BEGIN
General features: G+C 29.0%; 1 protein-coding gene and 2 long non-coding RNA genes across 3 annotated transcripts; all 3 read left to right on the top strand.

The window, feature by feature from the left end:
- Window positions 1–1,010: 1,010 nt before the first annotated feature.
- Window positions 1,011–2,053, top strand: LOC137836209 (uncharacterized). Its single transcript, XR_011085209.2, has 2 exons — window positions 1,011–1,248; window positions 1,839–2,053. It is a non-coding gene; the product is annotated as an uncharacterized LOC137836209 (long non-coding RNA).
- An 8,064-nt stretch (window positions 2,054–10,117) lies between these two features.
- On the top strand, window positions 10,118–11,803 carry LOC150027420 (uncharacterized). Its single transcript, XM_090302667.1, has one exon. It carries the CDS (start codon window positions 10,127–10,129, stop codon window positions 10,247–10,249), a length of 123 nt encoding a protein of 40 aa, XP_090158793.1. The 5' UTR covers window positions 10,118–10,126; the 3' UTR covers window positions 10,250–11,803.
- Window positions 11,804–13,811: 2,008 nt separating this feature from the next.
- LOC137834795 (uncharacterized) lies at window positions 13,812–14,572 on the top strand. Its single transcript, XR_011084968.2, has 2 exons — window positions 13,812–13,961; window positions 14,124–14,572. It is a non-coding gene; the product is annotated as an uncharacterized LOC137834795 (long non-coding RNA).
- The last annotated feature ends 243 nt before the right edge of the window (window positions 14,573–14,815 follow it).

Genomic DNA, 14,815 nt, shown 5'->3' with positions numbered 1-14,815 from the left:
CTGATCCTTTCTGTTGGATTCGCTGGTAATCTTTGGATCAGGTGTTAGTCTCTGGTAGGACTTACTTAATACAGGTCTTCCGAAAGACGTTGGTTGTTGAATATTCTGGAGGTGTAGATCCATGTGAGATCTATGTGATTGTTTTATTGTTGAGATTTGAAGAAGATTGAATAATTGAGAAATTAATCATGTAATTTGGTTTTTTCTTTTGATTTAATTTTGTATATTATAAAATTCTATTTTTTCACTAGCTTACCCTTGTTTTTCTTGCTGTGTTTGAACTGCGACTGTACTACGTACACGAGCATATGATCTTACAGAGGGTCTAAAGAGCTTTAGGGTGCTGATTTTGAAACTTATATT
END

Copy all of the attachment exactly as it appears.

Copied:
General features: G+C 29.0%; 1 protein-coding gene and 2 long non-coding RNA genes across 3 annotated transcripts; all 3 read left to right on the top strand.

The window, feature by feature from the left end:
- Window positions 1–1,010: 1,010 nt before the first annotated feature.
- Window positions 1,011–2,053, top strand: LOC137836209 (uncharacterized). Its single transcript, XR_011085209.2, has 2 exons — window positions 1,011–1,248; window positions 1,839–2,053. It is a non-coding gene; the product is annotated as an uncharacterized LOC137836209 (long non-coding RNA).
- An 8,064-nt stretch (window positions 2,054–10,117) lies between these two features.
- On the top strand, window positions 10,118–11,803 carry LOC150027420 (uncharacterized). Its single transcript, XM_090302667.1, has one exon. It carries the CDS (start codon window positions 10,127–10,129, stop codon window positions 10,247–10,249), a length of 123 nt encoding a protein of 40 aa, XP_090158793.1. The 5' UTR covers window positions 10,118–10,126; the 3' UTR covers window positions 10,250–11,803.
- Window positions 11,804–13,811: 2,008 nt separating this feature from the next.
- LOC137834795 (uncharacterized) lies at window positions 13,812–14,572 on the top strand. Its single transcript, XR_011084968.2, has 2 exons — window positions 13,812–13,961; window positions 14,124–14,572. It is a non-coding gene; the product is annotated as an uncharacterized LOC137834795 (long non-coding RNA).
- The last annotated feature ends 243 nt before the right edge of the window (window positions 14,573–14,815 follow it).

Genomic DNA, 14,815 nt, shown 5'->3' with positions numbered 1-14,815 from the left:
CTGATCCTTTCTGTTGGATTCGCTGGTAATCTTTGGATCAGGTGTTAGTCTCTGGTAGGACTTACTTAATACAGGTCTTCCGAAAGACGTTGGTTGTTGAATATTCTGGAGGTGTAGATCCATGTGAGATCTATGTGATTGTTTTATTGTTGAGATTTGAAGAAGATTGAATAATTGAGAAATTAATCATGTAATTTGGTTTTTTCTTTTGATTTAATTTTGTATATTATAAAATTCTATTTTTTCACTAGCTTACCCTTGTTTTTCTTGCTGTGTTTGAACTGCGACTGTACTACGTACACGAGCATATGATCTTACAGAGGGTCTAAAGAGCTTTAGGGTGCTGATTTTGAAACTTATATT